Guest post by Jeff Shantz, Department of Criminology, Kwantlen Polytechnic University, Canada. Jeff currently teaches community advocacy, human rights, elite deviance, contemporary sociological approaches, and critical theory. He's the editor of Racism and Borders: Representation, Repression, Resistance (Algora, 2010), Racial Profiling and Borders: International, Interdisciplinary Perspectives (Vandeplas, 2010), and Protest and Punishment: The Repression of Resistance in the Era of Neoliberal Globalization (Carolina Academic Press, 2012). Jeff is the founder of the Critical Criminology Working Group and the founding editor of the journal Radical Criminology. Samples of his writing may be found at jeffshantz.ca. He's on Twitter @critcrim.

Claims to openness, transparency, and visibility are among the central principles of justice in liberal democracies. System practices and procedures, we're told, must be carried out “in the light of day,” not in the shadows of secrecy. These notions of transparency are evident in open, public trials, disclosure of evidence, limits on pre-trial detention (the time the body can be hidden from view), and of course, habeas corpus, among others. They are further bolstered by the assurance of open legislative processes and transparency in lawmaking and the development of policy. Liberal democracies champion oversight in administrative and legislative spheres, crafting an ideal in which lawmakers and those involved in the administration of justice at all levels are visible to the public at all times―or at least subject to review whenever the public deems necessary.

Such openness is trumpeted as one of―and perhaps the―great advance over the arbitrary, brutal, closed systems of the early modern period. There, gods and demons ruled notions of justice and injustice. Trial by ordeal served to represent obscure systems of elite rule.

Yet border security practices in the current period suggest that some of our faith in the justice of liberal democracies may be misplaced. As readers of this website will have noted, all too often examples of arbitrary state power can be found in the treatment of those without citizenship. In this post, I document yet another example of such unfettered power, this time in Canada.

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Many readers may be surprised to learn that behind the shiny commercial space of YVR, Vancouver’s international airport, the Canada Border Services Agency (CBSA) operates its own postmodern incarnation of a dungeon. This is a hybrid space, neither public nor private (but out of public view), instituted by the Canadian state but operated and managed by a private, for-profit company. It's a space of exception in which due process is suspended and those held lack rights to appeal, to meetings with legal representatives, or to public petition. Immigration lawyers are denied access to the space. Even protections of the Canadian Charter of Rights and Freedoms are not in effect. This is a hidden space, one into which people are taken beyond public view and from which most are never seen again in the Canadian context. Some, we have tragically discovered in recent weeks, do not leave alive.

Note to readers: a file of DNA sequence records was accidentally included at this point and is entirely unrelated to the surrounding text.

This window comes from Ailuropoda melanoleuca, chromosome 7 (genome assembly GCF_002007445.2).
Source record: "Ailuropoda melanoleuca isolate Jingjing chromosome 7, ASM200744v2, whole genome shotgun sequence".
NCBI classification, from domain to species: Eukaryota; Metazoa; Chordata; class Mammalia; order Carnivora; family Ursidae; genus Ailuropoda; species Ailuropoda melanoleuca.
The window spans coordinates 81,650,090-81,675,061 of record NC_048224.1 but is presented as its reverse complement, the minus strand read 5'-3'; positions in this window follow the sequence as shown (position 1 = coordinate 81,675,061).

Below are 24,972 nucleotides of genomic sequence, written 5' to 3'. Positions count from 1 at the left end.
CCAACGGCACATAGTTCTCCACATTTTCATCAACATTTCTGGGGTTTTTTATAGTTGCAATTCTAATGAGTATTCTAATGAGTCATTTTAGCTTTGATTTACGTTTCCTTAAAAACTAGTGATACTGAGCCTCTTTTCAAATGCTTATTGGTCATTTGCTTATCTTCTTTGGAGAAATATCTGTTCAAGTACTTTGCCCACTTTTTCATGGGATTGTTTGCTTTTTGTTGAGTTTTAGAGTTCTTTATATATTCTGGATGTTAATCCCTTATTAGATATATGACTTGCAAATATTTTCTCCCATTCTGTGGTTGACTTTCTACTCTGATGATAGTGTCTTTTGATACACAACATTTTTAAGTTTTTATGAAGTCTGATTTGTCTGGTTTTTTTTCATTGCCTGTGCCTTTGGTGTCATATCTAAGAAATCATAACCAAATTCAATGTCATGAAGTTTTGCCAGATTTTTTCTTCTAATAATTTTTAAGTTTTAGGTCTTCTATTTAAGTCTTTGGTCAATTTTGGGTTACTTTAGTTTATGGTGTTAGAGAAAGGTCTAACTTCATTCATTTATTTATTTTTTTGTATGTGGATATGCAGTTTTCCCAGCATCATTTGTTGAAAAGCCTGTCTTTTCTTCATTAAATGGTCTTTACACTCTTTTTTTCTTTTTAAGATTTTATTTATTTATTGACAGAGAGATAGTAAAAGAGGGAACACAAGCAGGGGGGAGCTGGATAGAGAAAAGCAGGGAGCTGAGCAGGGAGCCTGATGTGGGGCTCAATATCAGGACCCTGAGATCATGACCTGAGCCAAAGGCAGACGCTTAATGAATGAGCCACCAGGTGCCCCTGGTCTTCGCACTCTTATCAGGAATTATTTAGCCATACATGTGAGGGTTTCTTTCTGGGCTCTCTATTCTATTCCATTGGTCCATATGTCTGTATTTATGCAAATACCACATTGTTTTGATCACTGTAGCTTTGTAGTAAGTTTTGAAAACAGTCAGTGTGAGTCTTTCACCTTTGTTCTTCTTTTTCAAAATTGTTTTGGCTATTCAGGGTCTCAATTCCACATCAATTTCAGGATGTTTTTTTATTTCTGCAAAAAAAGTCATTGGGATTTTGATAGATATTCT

The holding centre’s existence and its inadequate conditions have only come to light in the wake of the recent suicide of Lucia Vega Jimenez. Jimenez reportedly hanged herself in a shower stall in a CBSA holding cell at YVR, one day before facing deportation to Mexico. Incredibly, news of her death did not become public until a month later, after journalists sought information on the situation at YVR. Jimenez came to the attention of Citizenship and Immigration Canada after she failed to pay a Skytrain (subway) fare. Her refugee claim had been denied and she was considered “illegal” by the state.